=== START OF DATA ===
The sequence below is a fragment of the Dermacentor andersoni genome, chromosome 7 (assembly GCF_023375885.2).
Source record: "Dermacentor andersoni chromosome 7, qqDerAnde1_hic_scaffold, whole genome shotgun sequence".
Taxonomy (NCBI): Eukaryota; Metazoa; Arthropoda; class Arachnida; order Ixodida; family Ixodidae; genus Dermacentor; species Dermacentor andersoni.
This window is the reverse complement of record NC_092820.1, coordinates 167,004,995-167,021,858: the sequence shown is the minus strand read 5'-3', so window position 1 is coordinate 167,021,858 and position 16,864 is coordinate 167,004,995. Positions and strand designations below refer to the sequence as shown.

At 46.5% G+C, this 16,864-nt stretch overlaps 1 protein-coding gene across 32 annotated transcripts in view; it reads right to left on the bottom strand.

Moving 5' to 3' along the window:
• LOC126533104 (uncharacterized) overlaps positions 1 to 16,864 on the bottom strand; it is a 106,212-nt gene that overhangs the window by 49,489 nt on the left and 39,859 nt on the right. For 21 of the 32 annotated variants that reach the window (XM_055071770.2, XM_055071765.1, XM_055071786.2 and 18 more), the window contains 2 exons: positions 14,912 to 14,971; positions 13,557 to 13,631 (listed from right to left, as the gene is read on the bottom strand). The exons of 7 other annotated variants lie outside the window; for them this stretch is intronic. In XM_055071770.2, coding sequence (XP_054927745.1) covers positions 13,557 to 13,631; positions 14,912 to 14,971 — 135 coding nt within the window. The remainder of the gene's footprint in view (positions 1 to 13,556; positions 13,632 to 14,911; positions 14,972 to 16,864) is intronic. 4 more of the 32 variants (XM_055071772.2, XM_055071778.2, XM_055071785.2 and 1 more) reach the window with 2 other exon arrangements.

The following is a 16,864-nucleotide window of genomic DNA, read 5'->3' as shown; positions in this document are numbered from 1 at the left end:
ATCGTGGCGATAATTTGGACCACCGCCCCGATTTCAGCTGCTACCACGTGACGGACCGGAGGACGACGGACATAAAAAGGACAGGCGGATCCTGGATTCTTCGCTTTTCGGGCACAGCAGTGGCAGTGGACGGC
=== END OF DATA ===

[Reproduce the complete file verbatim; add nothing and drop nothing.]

The sequence below is a fragment of the Dermacentor andersoni genome, chromosome 7 (assembly GCF_023375885.2).
Source record: "Dermacentor andersoni chromosome 7, qqDerAnde1_hic_scaffold, whole genome shotgun sequence".
Taxonomy (NCBI): Eukaryota; Metazoa; Arthropoda; class Arachnida; order Ixodida; family Ixodidae; genus Dermacentor; species Dermacentor andersoni.
This window is the reverse complement of record NC_092820.1, coordinates 167,004,995-167,021,858: the sequence shown is the minus strand read 5'-3', so window position 1 is coordinate 167,021,858 and position 16,864 is coordinate 167,004,995. Positions and strand designations below refer to the sequence as shown.

At 46.5% G+C, this 16,864-nt stretch overlaps 1 protein-coding gene across 32 annotated transcripts in view; it reads right to left on the bottom strand.

Moving 5' to 3' along the window:
• LOC126533104 (uncharacterized) overlaps positions 1 to 16,864 on the bottom strand; it is a 106,212-nt gene that overhangs the window by 49,489 nt on the left and 39,859 nt on the right. For 21 of the 32 annotated variants that reach the window (XM_055071770.2, XM_055071765.1, XM_055071786.2 and 18 more), the window contains 2 exons: positions 14,912 to 14,971; positions 13,557 to 13,631 (listed from right to left, as the gene is read on the bottom strand). The exons of 7 other annotated variants lie outside the window; for them this stretch is intronic. In XM_055071770.2, coding sequence (XP_054927745.1) covers positions 13,557 to 13,631; positions 14,912 to 14,971 — 135 coding nt within the window. The remainder of the gene's footprint in view (positions 1 to 13,556; positions 13,632 to 14,911; positions 14,972 to 16,864) is intronic. 4 more of the 32 variants (XM_055071772.2, XM_055071778.2, XM_055071785.2 and 1 more) reach the window with 2 other exon arrangements.

The following is a 16,864-nucleotide window of genomic DNA, read 5'->3' as shown; positions in this document are numbered from 1 at the left end:
ATCGTGGCGATAATTTGGACCACCGCCCCGATTTCAGCTGCTACCACGTGACGGACCGGAGGACGACGGACATAAAAAGGACAGGCGGATCCTGGATTCTTCGCTTTTCGGGCACAGCAGTGGCAGTGGACGGC